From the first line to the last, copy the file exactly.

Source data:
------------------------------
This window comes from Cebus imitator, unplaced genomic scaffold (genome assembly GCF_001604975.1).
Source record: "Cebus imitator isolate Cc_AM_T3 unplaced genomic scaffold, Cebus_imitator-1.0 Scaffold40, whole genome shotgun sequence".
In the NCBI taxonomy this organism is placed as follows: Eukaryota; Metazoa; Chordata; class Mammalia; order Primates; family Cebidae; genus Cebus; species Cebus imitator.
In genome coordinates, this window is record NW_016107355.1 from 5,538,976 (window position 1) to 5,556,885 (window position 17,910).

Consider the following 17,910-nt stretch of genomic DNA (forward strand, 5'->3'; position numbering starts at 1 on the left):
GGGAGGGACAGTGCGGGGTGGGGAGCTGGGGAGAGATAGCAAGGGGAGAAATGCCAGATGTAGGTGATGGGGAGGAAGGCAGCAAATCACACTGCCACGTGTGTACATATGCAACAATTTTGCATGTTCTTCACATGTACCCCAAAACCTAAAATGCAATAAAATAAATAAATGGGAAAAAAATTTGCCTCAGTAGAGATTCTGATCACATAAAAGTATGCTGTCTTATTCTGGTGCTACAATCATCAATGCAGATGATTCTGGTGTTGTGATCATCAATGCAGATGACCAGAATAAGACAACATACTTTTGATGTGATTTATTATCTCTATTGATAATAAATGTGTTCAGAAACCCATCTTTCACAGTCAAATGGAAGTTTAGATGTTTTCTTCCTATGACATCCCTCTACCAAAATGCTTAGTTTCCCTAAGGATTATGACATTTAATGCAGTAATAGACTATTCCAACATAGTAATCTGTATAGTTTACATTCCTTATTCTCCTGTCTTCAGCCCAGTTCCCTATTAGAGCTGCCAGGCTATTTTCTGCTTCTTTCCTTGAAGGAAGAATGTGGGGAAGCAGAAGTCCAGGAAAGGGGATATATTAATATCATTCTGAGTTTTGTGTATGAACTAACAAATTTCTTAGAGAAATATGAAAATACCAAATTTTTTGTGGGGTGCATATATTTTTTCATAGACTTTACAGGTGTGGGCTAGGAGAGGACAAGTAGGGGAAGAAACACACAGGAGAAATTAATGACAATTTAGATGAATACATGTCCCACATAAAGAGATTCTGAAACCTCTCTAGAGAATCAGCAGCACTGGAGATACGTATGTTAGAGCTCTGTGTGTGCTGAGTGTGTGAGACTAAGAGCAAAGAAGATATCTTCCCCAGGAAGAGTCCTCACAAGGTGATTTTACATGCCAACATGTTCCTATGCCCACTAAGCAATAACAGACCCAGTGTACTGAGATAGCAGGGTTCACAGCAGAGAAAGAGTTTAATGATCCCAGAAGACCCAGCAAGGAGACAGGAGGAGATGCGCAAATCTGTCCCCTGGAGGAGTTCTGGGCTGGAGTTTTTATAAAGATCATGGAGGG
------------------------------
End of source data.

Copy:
This window comes from Cebus imitator, unplaced genomic scaffold (genome assembly GCF_001604975.1).
Source record: "Cebus imitator isolate Cc_AM_T3 unplaced genomic scaffold, Cebus_imitator-1.0 Scaffold40, whole genome shotgun sequence".
In the NCBI taxonomy this organism is placed as follows: Eukaryota; Metazoa; Chordata; class Mammalia; order Primates; family Cebidae; genus Cebus; species Cebus imitator.
In genome coordinates, this window is record NW_016107355.1 from 5,538,976 (window position 1) to 5,556,885 (window position 17,910).

Consider the following 17,910-nt stretch of genomic DNA (forward strand, 5'->3'; position numbering starts at 1 on the left):
GGGAGGGACAGTGCGGGGTGGGGAGCTGGGGAGAGATAGCAAGGGGAGAAATGCCAGATGTAGGTGATGGGGAGGAAGGCAGCAAATCACACTGCCACGTGTGTACATATGCAACAATTTTGCATGTTCTTCACATGTACCCCAAAACCTAAAATGCAATAAAATAAATAAATGGGAAAAAAATTTGCCTCAGTAGAGATTCTGATCACATAAAAGTATGCTGTCTTATTCTGGTGCTACAATCATCAATGCAGATGATTCTGGTGTTGTGATCATCAATGCAGATGACCAGAATAAGACAACATACTTTTGATGTGATTTATTATCTCTATTGATAATAAATGTGTTCAGAAACCCATCTTTCACAGTCAAATGGAAGTTTAGATGTTTTCTTCCTATGACATCCCTCTACCAAAATGCTTAGTTTCCCTAAGGATTATGACATTTAATGCAGTAATAGACTATTCCAACATAGTAATCTGTATAGTTTACATTCCTTATTCTCCTGTCTTCAGCCCAGTTCCCTATTAGAGCTGCCAGGCTATTTTCTGCTTCTTTCCTTGAAGGAAGAATGTGGGGAAGCAGAAGTCCAGGAAAGGGGATATATTAATATCATTCTGAGTTTTGTGTATGAACTAACAAATTTCTTAGAGAAATATGAAAATACCAAATTTTTTGTGGGGTGCATATATTTTTTCATAGACTTTACAGGTGTGGGCTAGGAGAGGACAAGTAGGGGAAGAAACACACAGGAGAAATTAATGACAATTTAGATGAATACATGTCCCACATAAAGAGATTCTGAAACCTCTCTAGAGAATCAGCAGCACTGGAGATACGTATGTTAGAGCTCTGTGTGTGCTGAGTGTGTGAGACTAAGAGCAAAGAAGATATCTTCCCCAGGAAGAGTCCTCACAAGGTGATTTTACATGCCAACATGTTCCTATGCCCACTAAGCAATAACAGACCCAGTGTACTGAGATAGCAGGGTTCACAGCAGAGAAAGAGTTTAATGATCCCAGAAGACCCAGCAAGGAGACAGGAGGAGATGCGCAAATCTGTCCCCTGGAGGAGTTCTGGGCTGGAGTTTTTATAAAGATCATGGAGGG